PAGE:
The third stage of labour is the period after the birth of your baby and until you birth your placenta. In technical terms, it will also continue until all bleeding (if any) is controlled.
A lot of women don’t consider this stage of labour to be important. You will be surprised by the number of women who have not consider their options, for the third stage of labour, before their birth.
So, what are your choices?
In your third stage, you can have an ‘actively managed’ third stage or an ‘expectant’ third stage (or sometimes called a ‘natural’ or ‘physiological’ third stage). Below is a summary of the differences. In a later article, we discuss thing you should consider in deciding what is right for you.
The first step in an actively managed third stage involves your midwife injecting an oxytocic drug (eg Syntocinon, Picton, Ergometrine) into your thigh as the baby’s shoulder is being born. This causes your uterus to contract down onto the placenta in order to expel it more quickly. This has become normal practice to minimise the risk of heavy bleeding from the uterus (postpartum haemorrhage).
Why? Because it is argued, that it minimises the risk of heavy bleeding from the uterus (postpartum haemorrhage).
The next step happens as soon as the baby is out when its umbilical cord will be clamped and cut. It is suggested that this is to prevent the baby getting too much blood (hypervolemia) as a result of the strong contractions caused by the synthetic oxytocin(1).
The last step is cord traction. Cord traction is used to ensure that the placenta is delivered before the cervix begins to close. The goal is to deliver the placenta within 6 minutes of the birth of your baby!
The risks associated with an actively managed third stage includes:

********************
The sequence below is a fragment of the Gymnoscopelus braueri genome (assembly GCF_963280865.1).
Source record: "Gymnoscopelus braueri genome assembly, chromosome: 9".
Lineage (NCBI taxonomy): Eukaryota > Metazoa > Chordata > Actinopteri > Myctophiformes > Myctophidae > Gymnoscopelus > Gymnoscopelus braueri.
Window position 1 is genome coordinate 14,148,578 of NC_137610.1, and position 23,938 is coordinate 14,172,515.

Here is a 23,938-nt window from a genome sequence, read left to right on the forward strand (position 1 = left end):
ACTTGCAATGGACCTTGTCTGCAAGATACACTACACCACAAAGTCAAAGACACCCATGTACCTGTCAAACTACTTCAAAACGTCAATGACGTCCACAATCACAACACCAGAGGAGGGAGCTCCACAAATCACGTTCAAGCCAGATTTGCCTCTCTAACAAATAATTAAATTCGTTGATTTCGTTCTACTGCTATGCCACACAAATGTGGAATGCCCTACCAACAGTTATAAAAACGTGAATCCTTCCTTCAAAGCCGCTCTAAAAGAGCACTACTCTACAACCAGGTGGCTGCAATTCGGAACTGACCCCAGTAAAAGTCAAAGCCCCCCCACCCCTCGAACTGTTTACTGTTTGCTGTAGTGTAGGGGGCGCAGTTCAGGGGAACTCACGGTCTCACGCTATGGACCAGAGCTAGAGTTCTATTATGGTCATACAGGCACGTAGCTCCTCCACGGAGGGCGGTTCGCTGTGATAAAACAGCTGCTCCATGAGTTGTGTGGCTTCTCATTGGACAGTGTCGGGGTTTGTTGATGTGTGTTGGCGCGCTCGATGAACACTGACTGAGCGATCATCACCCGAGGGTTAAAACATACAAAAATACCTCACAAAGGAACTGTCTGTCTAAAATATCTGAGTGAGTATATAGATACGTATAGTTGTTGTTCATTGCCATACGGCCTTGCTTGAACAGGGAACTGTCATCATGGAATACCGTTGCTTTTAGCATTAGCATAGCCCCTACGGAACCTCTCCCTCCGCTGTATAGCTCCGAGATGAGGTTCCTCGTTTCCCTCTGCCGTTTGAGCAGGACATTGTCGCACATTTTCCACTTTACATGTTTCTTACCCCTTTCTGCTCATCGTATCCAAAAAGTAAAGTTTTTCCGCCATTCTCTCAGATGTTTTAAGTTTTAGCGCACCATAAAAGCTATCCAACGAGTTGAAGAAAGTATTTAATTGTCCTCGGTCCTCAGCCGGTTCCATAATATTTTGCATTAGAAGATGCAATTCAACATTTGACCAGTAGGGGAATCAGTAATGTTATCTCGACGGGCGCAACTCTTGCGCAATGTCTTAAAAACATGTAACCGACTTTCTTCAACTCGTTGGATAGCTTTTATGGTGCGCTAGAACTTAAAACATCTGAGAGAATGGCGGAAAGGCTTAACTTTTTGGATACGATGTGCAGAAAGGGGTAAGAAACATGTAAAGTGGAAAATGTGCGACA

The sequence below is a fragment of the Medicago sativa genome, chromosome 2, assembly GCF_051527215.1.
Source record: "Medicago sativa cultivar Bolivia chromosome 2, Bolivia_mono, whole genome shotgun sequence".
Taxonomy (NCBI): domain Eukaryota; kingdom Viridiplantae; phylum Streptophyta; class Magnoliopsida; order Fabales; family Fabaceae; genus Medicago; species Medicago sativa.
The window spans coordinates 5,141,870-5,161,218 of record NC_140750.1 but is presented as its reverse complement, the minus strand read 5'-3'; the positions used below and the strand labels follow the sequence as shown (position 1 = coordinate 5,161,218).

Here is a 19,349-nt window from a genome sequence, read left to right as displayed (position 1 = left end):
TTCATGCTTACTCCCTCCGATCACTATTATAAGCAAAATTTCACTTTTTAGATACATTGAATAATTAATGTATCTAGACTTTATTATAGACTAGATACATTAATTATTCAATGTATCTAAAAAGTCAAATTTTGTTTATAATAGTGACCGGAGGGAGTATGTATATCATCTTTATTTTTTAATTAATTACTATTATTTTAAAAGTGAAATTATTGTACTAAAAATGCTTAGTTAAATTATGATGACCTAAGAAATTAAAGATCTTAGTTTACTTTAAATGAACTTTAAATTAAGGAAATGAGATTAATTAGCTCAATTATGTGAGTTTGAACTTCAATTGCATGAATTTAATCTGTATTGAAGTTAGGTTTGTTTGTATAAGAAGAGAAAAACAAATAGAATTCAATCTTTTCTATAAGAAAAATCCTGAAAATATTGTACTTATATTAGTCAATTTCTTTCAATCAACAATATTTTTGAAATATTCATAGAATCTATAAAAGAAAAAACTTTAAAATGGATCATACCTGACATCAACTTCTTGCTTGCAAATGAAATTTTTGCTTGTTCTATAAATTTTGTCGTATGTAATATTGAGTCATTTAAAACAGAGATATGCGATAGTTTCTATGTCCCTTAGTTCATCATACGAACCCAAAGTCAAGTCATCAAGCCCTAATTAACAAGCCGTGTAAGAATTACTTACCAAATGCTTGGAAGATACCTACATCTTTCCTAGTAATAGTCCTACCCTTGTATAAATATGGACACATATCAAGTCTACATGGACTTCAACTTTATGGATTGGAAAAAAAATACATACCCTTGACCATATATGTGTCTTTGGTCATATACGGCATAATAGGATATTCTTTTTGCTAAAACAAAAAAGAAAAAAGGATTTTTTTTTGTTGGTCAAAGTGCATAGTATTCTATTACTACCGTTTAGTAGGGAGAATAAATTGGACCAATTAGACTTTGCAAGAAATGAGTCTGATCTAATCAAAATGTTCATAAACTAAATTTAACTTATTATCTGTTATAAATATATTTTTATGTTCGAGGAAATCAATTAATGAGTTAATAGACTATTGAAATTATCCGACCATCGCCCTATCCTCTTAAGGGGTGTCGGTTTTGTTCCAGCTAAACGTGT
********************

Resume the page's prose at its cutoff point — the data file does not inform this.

- Your baby receiving a reduced amount of blood, which in some cases may cause problems(2);
- The umbilical cord breaking during controlled cord traction;
- Some of the placenta remaining in the uterus (retained placenta); and
- uterine prolapse (where the cord is pulled before the placenta has detached from your uterus).
Please understand that these risks are small and are not listed here to scare you. As you know, nothing we do in life comes without risks. And it would be unfair to write this article without listing possible risks.
Expectant or physiological third stage
An expectant or physiological third stage involves letting nature take its course. Once your baby is born, it will be passed straight to you with the umbilical cord still pulsing.
It is recommended that there is minimal immediate intervention. You get to hold your baby against your chest (skin-to-skin). Look at, smell, touch and talk to your baby. The more you are in awe of your baby, the more your body will create oxytocin (a naturally produced hormone). Oxytocin assist your uterus contract down.
If your little one bobs his or her head towards your breast and decides to feed – all the better. When you feel a contraction, you can gently push and with any luck – the placenta is born. Sometimes you may need to change your position to a standing position or more of a squat and give a few solid pushes.
There is no need for cord traction and no drugs are administered. As such, it is normal for a physiological third stage to take an hour but can take up to two hours. Your hospital may have a policy that they will allow you an hour for a physiological third stage before insisting on a synthetic oxytocin injection.
A physiological third stage in itself does not put you at risk of postpartum haemorrhage – it just means there is a time delay on its control should it happen.
(1) The risk of rapid transfusion is still widely believed by midwives and is taught in the training of childbirth educators. However, it is not proven. And although research conducted with a synthetic analogue of ergonovine found that placental transfusion was accelerated, it did not show the babies receiving too much blood: Yao AC, et al. Placental transfusion rate and uterine contraction. Lancet 1968; 1(7539):380-3. Also, see Sarah J Buckley’s article for a discussion on this.
(2) Usher R, et al. The Blood Volume of the Newborn Infant and Placental Transfusion. Acta Paediatr 1963; 52:497-512
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